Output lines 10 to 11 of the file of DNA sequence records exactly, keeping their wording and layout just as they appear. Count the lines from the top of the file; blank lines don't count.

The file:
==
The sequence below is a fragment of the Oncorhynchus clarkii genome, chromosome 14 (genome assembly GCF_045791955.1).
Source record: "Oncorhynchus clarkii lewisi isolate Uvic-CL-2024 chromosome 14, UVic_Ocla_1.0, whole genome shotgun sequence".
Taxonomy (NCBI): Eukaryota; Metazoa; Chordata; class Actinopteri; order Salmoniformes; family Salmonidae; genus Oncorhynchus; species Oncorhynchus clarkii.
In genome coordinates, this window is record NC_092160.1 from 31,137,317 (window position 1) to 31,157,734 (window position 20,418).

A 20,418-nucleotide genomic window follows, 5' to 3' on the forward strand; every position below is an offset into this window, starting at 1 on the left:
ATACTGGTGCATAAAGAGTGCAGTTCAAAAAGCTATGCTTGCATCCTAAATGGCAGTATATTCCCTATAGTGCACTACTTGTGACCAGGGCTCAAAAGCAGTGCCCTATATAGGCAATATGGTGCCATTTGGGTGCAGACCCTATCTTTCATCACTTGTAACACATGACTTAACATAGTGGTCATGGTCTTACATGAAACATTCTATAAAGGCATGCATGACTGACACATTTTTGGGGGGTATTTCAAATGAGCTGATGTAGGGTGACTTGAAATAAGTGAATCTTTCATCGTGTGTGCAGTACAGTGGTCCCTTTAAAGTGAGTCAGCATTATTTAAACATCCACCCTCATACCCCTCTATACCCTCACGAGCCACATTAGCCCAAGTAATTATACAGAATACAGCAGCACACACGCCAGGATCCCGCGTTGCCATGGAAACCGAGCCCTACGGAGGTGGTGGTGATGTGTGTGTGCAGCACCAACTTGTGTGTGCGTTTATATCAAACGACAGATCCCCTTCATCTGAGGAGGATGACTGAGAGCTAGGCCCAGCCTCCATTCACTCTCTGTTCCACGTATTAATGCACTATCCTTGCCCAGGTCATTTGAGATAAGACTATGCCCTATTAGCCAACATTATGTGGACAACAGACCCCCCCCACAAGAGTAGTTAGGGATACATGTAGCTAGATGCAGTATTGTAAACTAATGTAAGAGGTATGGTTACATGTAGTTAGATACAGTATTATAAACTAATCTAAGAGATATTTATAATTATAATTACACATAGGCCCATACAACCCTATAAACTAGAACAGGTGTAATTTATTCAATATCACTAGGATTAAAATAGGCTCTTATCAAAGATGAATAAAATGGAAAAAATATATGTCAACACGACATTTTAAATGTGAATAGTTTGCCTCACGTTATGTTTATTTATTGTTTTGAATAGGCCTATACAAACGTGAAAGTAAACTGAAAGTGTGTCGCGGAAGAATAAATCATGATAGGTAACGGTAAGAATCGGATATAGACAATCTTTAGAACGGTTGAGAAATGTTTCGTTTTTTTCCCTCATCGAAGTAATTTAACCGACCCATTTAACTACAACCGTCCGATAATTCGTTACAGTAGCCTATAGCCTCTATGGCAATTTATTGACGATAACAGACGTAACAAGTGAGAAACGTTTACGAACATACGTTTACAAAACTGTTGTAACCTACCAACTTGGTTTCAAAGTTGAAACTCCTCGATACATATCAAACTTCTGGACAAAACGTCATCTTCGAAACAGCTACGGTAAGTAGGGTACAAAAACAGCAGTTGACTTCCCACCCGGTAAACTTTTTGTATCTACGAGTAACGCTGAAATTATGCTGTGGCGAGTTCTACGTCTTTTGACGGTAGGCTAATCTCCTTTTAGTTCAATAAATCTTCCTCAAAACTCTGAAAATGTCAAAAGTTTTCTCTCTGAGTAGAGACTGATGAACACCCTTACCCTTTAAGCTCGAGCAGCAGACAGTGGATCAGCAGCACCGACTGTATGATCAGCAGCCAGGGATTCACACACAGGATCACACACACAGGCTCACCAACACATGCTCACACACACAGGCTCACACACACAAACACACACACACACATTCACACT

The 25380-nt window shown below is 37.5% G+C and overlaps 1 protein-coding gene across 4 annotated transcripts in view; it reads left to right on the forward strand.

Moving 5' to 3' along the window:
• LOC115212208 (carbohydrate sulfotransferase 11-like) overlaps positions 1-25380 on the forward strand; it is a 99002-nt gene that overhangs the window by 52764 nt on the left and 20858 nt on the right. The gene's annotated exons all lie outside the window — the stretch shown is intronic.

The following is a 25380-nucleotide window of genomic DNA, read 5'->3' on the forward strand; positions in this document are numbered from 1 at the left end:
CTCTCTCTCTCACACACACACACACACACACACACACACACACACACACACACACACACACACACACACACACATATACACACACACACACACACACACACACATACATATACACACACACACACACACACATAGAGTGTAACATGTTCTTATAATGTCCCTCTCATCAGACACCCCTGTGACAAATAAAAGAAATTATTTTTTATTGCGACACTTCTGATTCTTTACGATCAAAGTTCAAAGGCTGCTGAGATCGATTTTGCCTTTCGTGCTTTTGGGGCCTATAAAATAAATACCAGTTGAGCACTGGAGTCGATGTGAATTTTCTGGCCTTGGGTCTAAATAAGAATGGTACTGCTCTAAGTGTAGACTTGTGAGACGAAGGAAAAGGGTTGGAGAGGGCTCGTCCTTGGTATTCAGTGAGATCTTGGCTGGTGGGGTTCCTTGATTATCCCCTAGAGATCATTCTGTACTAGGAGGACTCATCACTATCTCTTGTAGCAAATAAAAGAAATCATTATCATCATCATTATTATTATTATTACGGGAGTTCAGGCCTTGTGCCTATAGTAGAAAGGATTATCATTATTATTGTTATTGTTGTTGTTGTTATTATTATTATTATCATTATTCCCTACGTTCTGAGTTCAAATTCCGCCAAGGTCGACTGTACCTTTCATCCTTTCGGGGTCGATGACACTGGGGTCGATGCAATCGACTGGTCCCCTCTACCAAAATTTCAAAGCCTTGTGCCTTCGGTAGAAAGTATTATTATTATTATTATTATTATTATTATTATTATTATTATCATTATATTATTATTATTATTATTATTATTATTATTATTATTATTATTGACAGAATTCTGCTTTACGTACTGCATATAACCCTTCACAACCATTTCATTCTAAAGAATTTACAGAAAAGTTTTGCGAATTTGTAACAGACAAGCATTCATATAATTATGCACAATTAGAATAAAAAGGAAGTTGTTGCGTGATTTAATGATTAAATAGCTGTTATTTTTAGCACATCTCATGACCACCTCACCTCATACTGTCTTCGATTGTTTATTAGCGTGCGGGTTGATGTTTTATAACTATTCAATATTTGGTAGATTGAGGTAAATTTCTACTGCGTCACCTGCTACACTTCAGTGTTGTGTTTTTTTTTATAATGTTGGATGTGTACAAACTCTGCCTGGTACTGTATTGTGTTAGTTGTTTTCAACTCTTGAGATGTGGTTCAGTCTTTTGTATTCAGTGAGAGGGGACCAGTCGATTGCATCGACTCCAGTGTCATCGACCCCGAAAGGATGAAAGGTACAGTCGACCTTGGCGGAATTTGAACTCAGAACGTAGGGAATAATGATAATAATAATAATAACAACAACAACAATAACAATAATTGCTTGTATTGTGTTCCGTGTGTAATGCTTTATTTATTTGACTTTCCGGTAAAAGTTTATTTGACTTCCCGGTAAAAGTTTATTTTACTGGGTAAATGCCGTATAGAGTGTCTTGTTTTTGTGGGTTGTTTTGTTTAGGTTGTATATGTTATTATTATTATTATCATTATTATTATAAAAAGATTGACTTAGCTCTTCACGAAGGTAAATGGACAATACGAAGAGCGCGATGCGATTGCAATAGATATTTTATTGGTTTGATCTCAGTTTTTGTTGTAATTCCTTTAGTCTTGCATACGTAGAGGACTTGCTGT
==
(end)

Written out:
The following is a 25380-nucleotide window of genomic DNA, read 5'->3' on the forward strand; positions in this document are numbered from 1 at the left end:
CTCTCTCTCTCACACACACACACACACACACACACACACACACACACACACACACACACACACACACACACACATATACACACACACACACACACACACACACATACATATACACACACACACACACACACATAGAGTGTAACATGTTCTTATAATGTCCCTCTCATCAGACACCCCTGTGACAAATAAAAGAAATTATTTTTTATTGCGACACTTCTGATTCTTTACGATCAAAGTTCAAAGGCTGCTGAGATCGATTTTGCCTTTCGTGCTTTTGGGGCCTATAAAATAAATACCAGTTGAGCACTGGAGTCGATGTGAATTTTCTGGCCTTGGGTCTAAATAAGAATGGTACTGCTCTAAGTGTAGACTTGTGAGACGAAGGAAAAGGGTTGGAGAGGGCTCGTCCTTGGTATTCAGTGAGATCTTGGCTGGTGGGGTTCCTTGATTATCCCCTAGAGATCATTCTGTACTAGGAGGACTCATCACTATCTCTTGTAGCAAATAAAAGAAATCATTATCATCATCATTATTATTATTATTACGGGAGTTCAGGCCTTGTGCCTATAGTAGAAAGGATTATCATTATTATTGTTATTGTTGTTGTTGTTATTATTATTATTATCATTATTCCCTACGTTCTGAGTTCAAATTCCGCCAAGGTCGACTGTACCTTTCATCCTTTCGGGGTCGATGACACTGGGGTCGATGCAATCGACTGGTCCCCTCTACCAAAATTTCAAAGCCTTGTGCCTTCGGTAGAAAGTATTATTATTATTATTATTATTATTATTATTATTATTATTATCATTATATTATTATTATTATTATTATTATTATTATTATTATTATTATTGACAGAATTCTGCTTTACGTACTGCATATAACCCTTCACAACCATTTCATTCTAAAGAATTTACAGAAAAGTTTTGCGAATTTGTAACAGACAAGCATTCATATAATTATGCACAATTAGAATAAAAAGGAAGTTGTTGCGTGATTTAATGATTAAATAGCTGTTATTTTTAGCACATCTCATGACCACCTCACCTCATACTGTCTTCGATTGTTTATTAGCGTGCGGGTTGATGTTTTATAACTATTCAATATTTGGTAGATTGAGGTAAATTTCTACTGCGTCACCTGCTACACTTCAGTGTTGTGTTTTTTTTTATAATGTTGGATGTGTACAAACTCTGCCTGGTACTGTATTGTGTTAGTTGTTTTCAACTCTTGAGATGTGGTTCAGTCTTTTGTATTCAGTGAGAGGGGACCAGTCGATTGCATCGACTCCAGTGTCATCGACCCCGAAAGGATGAAAGGTACAGTCGACCTTGGCGGAATTTGAACTCAGAACGTAGGGAATAATGATAATAATAATAATAACAACAACAACAATAACAATAATTGCTTGTATTGTGTTCCGTGTGTAATGCTTTATTTATTTGACTTTCCGGTAAAAGTTTATTTGACTTCCCGGTAAAAGTTTATTTTACTGGGTAAATGCCGTATAGAGTGTCTTGTTTTTGTGGGTTGTTTTGTTTAGGTTGTATATGTTATTATTATTATTATCATTATTATTATAAAAAGATTGACTTAGCTCTTCACGAAGGTAAATGGACAATACGAAGAGCGCGATGCGATTGCAATAGATATTTTATTGGTTTGATCTCAGTTTTTGTTGTAATTCCTTTAGTCTTGCATACGTAGAGGACTTGCTGT